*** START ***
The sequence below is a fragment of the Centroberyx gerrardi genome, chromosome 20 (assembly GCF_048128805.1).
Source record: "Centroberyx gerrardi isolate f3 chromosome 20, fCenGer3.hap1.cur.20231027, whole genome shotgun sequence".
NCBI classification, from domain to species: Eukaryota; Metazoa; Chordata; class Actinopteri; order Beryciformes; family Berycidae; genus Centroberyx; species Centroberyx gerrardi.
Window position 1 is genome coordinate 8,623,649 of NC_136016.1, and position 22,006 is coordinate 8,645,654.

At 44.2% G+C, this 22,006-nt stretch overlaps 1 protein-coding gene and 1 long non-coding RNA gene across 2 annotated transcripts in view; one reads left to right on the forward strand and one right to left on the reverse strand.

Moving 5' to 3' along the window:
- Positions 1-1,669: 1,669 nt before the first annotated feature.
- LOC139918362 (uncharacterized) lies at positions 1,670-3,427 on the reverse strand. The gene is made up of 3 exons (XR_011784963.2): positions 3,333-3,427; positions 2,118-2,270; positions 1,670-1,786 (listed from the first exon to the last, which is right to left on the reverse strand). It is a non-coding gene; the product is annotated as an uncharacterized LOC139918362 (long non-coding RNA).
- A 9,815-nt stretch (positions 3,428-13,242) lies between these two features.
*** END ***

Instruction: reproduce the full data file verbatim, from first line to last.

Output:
The sequence below is a fragment of the Centroberyx gerrardi genome, chromosome 20 (assembly GCF_048128805.1).
Source record: "Centroberyx gerrardi isolate f3 chromosome 20, fCenGer3.hap1.cur.20231027, whole genome shotgun sequence".
NCBI classification, from domain to species: Eukaryota; Metazoa; Chordata; class Actinopteri; order Beryciformes; family Berycidae; genus Centroberyx; species Centroberyx gerrardi.
Window position 1 is genome coordinate 8,623,649 of NC_136016.1, and position 22,006 is coordinate 8,645,654.

At 44.2% G+C, this 22,006-nt stretch overlaps 1 protein-coding gene and 1 long non-coding RNA gene across 2 annotated transcripts in view; one reads left to right on the forward strand and one right to left on the reverse strand.

Moving 5' to 3' along the window:
- Positions 1-1,669: 1,669 nt before the first annotated feature.
- LOC139918362 (uncharacterized) lies at positions 1,670-3,427 on the reverse strand. The gene is made up of 3 exons (XR_011784963.2): positions 3,333-3,427; positions 2,118-2,270; positions 1,670-1,786 (listed from the first exon to the last, which is right to left on the reverse strand). It is a non-coding gene; the product is annotated as an uncharacterized LOC139918362 (long non-coding RNA).
- A 9,815-nt stretch (positions 3,428-13,242) lies between these two features.